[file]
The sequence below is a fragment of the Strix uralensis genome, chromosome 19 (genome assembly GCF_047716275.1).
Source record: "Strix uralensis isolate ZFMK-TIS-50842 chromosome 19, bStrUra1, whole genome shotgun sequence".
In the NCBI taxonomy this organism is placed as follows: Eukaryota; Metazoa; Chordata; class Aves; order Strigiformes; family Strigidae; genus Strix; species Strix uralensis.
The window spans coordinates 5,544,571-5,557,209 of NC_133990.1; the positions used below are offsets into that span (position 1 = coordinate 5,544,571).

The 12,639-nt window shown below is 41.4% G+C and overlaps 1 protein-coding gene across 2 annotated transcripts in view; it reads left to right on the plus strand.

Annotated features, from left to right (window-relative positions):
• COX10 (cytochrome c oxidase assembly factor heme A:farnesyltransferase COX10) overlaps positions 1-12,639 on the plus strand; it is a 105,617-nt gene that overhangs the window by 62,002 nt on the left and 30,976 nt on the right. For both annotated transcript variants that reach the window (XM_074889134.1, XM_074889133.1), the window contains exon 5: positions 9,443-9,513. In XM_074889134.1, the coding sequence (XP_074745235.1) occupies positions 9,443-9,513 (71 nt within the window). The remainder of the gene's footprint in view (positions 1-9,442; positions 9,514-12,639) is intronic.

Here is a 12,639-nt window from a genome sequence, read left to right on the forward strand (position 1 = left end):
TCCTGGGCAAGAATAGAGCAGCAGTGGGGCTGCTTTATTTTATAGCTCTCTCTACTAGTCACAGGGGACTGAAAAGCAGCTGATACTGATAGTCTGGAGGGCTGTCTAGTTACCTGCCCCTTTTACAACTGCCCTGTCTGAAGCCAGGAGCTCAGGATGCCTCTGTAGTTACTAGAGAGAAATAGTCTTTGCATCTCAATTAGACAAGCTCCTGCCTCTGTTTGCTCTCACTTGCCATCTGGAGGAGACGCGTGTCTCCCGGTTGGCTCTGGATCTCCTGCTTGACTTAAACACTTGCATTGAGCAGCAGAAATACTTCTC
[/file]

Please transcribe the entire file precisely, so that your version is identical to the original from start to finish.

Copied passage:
The sequence below is a fragment of the Strix uralensis genome, chromosome 19 (genome assembly GCF_047716275.1).
Source record: "Strix uralensis isolate ZFMK-TIS-50842 chromosome 19, bStrUra1, whole genome shotgun sequence".
In the NCBI taxonomy this organism is placed as follows: Eukaryota; Metazoa; Chordata; class Aves; order Strigiformes; family Strigidae; genus Strix; species Strix uralensis.
The window spans coordinates 5,544,571-5,557,209 of NC_133990.1; the positions used below are offsets into that span (position 1 = coordinate 5,544,571).

The 12,639-nt window shown below is 41.4% G+C and overlaps 1 protein-coding gene across 2 annotated transcripts in view; it reads left to right on the plus strand.

Annotated features, from left to right (window-relative positions):
• COX10 (cytochrome c oxidase assembly factor heme A:farnesyltransferase COX10) overlaps positions 1-12,639 on the plus strand; it is a 105,617-nt gene that overhangs the window by 62,002 nt on the left and 30,976 nt on the right. For both annotated transcript variants that reach the window (XM_074889134.1, XM_074889133.1), the window contains exon 5: positions 9,443-9,513. In XM_074889134.1, the coding sequence (XP_074745235.1) occupies positions 9,443-9,513 (71 nt within the window). The remainder of the gene's footprint in view (positions 1-9,442; positions 9,514-12,639) is intronic.

Here is a 12,639-nt window from a genome sequence, read left to right on the forward strand (position 1 = left end):
TCCTGGGCAAGAATAGAGCAGCAGTGGGGCTGCTTTATTTTATAGCTCTCTCTACTAGTCACAGGGGACTGAAAAGCAGCTGATACTGATAGTCTGGAGGGCTGTCTAGTTACCTGCCCCTTTTACAACTGCCCTGTCTGAAGCCAGGAGCTCAGGATGCCTCTGTAGTTACTAGAGAGAAATAGTCTTTGCATCTCAATTAGACAAGCTCCTGCCTCTGTTTGCTCTCACTTGCCATCTGGAGGAGACGCGTGTCTCCCGGTTGGCTCTGGATCTCCTGCTTGACTTAAACACTTGCATTGAGCAGCAGAAATACTTCTC